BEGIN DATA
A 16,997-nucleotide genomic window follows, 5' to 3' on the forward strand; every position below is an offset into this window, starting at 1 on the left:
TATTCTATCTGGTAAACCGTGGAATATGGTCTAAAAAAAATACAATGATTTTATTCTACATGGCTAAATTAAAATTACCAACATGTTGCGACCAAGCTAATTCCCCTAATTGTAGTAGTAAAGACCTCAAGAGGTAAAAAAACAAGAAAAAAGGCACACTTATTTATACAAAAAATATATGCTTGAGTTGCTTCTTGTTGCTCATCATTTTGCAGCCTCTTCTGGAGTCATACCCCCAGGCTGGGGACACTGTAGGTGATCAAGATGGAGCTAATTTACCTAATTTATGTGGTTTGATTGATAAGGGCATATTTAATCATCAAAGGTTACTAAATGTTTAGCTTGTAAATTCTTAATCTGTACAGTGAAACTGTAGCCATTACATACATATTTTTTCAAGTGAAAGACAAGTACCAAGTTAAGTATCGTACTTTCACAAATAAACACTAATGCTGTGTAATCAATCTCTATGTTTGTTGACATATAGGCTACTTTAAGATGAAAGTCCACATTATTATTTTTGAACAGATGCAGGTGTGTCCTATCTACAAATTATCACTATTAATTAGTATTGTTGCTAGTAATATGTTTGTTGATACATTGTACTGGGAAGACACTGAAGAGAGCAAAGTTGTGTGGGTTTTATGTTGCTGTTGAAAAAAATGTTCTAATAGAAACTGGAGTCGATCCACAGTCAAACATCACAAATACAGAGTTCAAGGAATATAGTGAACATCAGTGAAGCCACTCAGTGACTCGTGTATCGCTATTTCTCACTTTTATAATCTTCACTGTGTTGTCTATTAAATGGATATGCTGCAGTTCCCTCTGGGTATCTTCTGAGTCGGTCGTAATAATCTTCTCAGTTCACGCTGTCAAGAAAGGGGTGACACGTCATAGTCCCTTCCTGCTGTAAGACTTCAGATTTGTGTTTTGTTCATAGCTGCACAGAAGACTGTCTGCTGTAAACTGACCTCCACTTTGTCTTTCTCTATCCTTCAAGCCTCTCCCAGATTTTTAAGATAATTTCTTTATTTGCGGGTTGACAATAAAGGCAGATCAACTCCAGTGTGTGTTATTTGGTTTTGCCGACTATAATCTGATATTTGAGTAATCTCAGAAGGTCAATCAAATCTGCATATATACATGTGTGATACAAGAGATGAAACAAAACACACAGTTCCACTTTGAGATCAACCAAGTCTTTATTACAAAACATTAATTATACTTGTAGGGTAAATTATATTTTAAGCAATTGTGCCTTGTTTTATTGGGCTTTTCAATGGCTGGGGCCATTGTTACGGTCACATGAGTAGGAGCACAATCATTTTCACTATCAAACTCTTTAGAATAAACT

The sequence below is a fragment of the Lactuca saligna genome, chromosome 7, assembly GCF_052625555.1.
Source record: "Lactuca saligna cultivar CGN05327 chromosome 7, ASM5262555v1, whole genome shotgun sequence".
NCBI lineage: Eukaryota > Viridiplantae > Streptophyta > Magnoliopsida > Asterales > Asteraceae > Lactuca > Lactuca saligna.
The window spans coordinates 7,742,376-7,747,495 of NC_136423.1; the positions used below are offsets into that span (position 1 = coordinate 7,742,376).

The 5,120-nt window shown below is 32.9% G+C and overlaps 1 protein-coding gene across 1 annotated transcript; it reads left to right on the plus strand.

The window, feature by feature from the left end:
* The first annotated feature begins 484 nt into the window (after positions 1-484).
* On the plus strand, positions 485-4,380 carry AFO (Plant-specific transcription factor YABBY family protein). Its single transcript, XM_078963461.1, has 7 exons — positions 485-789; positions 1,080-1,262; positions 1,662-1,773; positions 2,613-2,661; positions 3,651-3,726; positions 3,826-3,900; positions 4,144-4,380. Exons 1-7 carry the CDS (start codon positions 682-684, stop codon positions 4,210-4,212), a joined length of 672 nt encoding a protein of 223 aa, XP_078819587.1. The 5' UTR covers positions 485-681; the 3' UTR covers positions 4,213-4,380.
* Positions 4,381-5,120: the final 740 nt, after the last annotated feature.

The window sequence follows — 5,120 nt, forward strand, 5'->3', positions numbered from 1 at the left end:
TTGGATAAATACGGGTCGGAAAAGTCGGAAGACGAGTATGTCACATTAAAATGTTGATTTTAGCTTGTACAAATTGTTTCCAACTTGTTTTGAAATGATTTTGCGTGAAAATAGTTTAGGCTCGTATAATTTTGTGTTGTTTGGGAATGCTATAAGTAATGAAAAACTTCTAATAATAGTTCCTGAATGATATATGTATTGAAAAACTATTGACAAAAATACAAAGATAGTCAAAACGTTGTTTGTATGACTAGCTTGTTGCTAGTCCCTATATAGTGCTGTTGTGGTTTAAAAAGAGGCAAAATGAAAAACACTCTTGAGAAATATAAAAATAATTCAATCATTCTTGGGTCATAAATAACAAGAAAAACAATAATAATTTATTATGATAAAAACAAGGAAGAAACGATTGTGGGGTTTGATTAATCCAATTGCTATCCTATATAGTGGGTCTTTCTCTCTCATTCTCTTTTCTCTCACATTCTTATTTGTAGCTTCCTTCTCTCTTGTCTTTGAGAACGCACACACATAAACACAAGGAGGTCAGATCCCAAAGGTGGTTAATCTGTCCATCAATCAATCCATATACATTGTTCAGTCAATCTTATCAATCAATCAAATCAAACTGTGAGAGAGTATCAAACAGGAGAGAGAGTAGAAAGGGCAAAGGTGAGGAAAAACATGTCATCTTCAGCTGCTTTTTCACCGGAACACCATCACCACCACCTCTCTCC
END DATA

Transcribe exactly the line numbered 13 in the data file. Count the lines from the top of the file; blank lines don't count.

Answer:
TTGGATAAATACGGGTCGGAAAAGTCGGAAGACGAGTATGTCACATTAAAATGTTGATTTTAGCTTGTACAAATTGTTTCCAACTTGTTTTGAAATGATTTTGCGTGAAAATAGTTTAGGCTCGTATAATTTTGTGTTGTTTGGGAATGCTATAAGTAATGAAAAACTTCTAATAATAGTTCCTGAATGATATATGTATTGAAAAACTATTGACAAAAATACAAAGATAGTCAAAACGTTGTTTGTATGACTAGCTTGTTGCTAGTCCCTATATAGTGCTGTTGTGGTTTAAAAAGAGGCAAAATGAAAAACACTCTTGAGAAATATAAAAATAATTCAATCATTCTTGGGTCATAAATAACAAGAAAAACAATAATAATTTATTATGATAAAAACAAGGAAGAAACGATTGTGGGGTTTGATTAATCCAATTGCTATCCTATATAGTGGGTCTTTCTCTCTCATTCTCTTTTCTCTCACATTCTTATTTGTAGCTTCCTTCTCTCTTGTCTTTGAGAACGCACACACATAAACACAAGGAGGTCAGATCCCAAAGGTGGTTAATCTGTCCATCAATCAATCCATATACATTGTTCAGTCAATCTTATCAATCAATCAAATCAAACTGTGAGAGAGTATCAAACAGGAGAGAGAGTAGAAAGGGCAAAGGTGAGGAAAAACATGTCATCTTCAGCTGCTTTTTCACCGGAACACCATCACCACCACCTCTCTCC